Just take a look and see if you are convinced that we can all do IT!


(Kirsten De Weerdt)

March 31, 2009

Can I please use a US toilet?

Filed under: Anja Peleman, business communication, crisis communication — meertaligebedrijfscommunicatie @ 8:17 pm

This is what Gennady Padalka, a Russian cosmonaut on the International Space Station (ISS) is asking, because he is no longer allowed to use a US toilet on the Station. Conversely, he is being asked to use only national toilets. This is not the first time something like this happens, Mr. Padalka is also no longer allowed to use a US exercise bike. Moreover, the US and Russian cosmonauts now have to eat their own rations. Honestly, I do have to say that all of this does sound a bit banal, but I can imagine this may create some unpleasant situations up there in space. That is also the reason why I am wondering: how can situations like this be created?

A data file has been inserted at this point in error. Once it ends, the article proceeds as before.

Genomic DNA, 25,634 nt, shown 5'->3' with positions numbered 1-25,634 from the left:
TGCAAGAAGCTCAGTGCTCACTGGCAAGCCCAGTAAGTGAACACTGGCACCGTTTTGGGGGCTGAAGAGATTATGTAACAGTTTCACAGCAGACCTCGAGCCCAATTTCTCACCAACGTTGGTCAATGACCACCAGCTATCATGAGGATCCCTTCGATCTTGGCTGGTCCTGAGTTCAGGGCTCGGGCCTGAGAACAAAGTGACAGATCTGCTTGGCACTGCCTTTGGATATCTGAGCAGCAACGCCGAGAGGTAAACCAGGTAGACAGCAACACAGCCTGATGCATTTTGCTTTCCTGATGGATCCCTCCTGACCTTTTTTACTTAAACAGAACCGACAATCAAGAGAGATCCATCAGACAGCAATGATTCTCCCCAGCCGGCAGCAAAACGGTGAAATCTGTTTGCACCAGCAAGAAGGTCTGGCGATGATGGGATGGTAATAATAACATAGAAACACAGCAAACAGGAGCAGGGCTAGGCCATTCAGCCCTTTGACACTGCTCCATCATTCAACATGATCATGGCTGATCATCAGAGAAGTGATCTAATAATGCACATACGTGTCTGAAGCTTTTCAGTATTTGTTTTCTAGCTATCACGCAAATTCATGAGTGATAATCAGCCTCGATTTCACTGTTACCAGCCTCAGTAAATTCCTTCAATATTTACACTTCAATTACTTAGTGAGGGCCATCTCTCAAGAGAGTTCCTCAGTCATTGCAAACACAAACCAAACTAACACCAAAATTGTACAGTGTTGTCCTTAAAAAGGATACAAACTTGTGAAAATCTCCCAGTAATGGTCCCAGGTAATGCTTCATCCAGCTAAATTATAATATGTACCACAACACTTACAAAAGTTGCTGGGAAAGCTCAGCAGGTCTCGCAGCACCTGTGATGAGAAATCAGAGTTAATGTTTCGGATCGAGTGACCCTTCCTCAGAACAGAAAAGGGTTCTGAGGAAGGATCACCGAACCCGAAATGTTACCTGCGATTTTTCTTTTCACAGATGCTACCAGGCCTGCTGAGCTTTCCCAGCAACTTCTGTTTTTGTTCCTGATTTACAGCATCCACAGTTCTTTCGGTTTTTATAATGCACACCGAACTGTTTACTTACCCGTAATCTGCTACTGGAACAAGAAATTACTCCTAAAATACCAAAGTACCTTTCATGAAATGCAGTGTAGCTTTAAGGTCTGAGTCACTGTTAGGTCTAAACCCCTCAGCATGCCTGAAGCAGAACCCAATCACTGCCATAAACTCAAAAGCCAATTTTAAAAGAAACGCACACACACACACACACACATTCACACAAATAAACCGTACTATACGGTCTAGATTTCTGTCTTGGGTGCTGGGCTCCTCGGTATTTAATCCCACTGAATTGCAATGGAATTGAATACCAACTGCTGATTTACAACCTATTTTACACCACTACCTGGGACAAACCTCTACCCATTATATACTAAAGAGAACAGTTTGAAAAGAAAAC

Mr. Padalka himself blames the upcoming commercial aspect of the space missions since 2003, where Moscow started billing Washington for sending its astronauts into space. Take for example the US billionaire Charles Simonyi, a software tycoon who paid $35m for a 13-day trip to the station. It are ‘trips’ like these that create a kind of hindrance for the astronauts living on the Station, for having less space then. Next to that, Mr. Padalka blames the politicians for situations like these: “Cosmonauts are above the ongoing squabble, no matter what officials decide. It’s politicians and bureaucrats who can’t reach agreement, not us”.